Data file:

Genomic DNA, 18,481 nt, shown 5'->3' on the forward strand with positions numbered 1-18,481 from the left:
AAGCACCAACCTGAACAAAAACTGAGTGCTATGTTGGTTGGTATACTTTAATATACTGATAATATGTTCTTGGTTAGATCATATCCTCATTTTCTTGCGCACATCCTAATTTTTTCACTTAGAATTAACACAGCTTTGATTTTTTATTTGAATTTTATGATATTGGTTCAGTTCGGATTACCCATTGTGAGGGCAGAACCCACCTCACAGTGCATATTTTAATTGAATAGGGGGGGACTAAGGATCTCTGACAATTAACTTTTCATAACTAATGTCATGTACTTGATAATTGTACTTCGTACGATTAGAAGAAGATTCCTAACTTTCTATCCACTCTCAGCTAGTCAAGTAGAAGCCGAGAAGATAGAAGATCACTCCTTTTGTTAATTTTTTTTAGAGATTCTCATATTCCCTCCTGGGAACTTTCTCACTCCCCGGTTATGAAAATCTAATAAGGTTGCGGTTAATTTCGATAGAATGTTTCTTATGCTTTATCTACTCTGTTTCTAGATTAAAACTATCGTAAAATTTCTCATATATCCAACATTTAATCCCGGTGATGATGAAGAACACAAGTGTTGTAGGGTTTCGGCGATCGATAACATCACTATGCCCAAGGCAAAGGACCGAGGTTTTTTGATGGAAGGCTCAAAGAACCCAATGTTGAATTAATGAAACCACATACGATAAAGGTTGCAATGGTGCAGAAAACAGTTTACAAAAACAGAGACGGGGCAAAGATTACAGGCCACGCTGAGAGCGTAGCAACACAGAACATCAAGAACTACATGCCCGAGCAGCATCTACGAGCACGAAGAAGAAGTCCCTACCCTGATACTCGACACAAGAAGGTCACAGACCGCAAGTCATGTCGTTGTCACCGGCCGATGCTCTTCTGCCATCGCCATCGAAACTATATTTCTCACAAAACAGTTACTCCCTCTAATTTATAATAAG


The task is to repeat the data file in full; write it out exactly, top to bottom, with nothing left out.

Genomic DNA, 18,481 nt, shown 5'->3' on the forward strand with positions numbered 1-18,481 from the left:
AAGCACCAACCTGAACAAAAACTGAGTGCTATGTTGGTTGGTATACTTTAATATACTGATAATATGTTCTTGGTTAGATCATATCCTCATTTTCTTGCGCACATCCTAATTTTTTCACTTAGAATTAACACAGCTTTGATTTTTTATTTGAATTTTATGATATTGGTTCAGTTCGGATTACCCATTGTGAGGGCAGAACCCACCTCACAGTGCATATTTTAATTGAATAGGGGGGGACTAAGGATCTCTGACAATTAACTTTTCATAACTAATGTCATGTACTTGATAATTGTACTTCGTACGATTAGAAGAAGATTCCTAACTTTCTATCCACTCTCAGCTAGTCAAGTAGAAGCCGAGAAGATAGAAGATCACTCCTTTTGTTAATTTTTTTTAGAGATTCTCATATTCCCTCCTGGGAACTTTCTCACTCCCCGGTTATGAAAATCTAATAAGGTTGCGGTTAATTTCGATAGAATGTTTCTTATGCTTTATCTACTCTGTTTCTAGATTAAAACTATCGTAAAATTTCTCATATATCCAACATTTAATCCCGGTGATGATGAAGAACACAAGTGTTGTAGGGTTTCGGCGATCGATAACATCACTATGCCCAAGGCAAAGGACCGAGGTTTTTTGATGGAAGGCTCAAAGAACCCAATGTTGAATTAATGAAACCACATACGATAAAGGTTGCAATGGTGCAGAAAACAGTTTACAAAAACAGAGACGGGGCAAAGATTACAGGCCACGCTGAGAGCGTAGCAACACAGAACATCAAGAACTACATGCCCGAGCAGCATCTACGAGCACGAAGAAGAAGTCCCTACCCTGATACTCGACACAAGAAGGTCACAGACCGCAAGTCATGTCGTTGTCACCGGCCGATGCTCTTCTGCCATCGCCATCGAAACTATATTTCTCACAAAACAGTTACTCCCTCTAATTTATAATAAG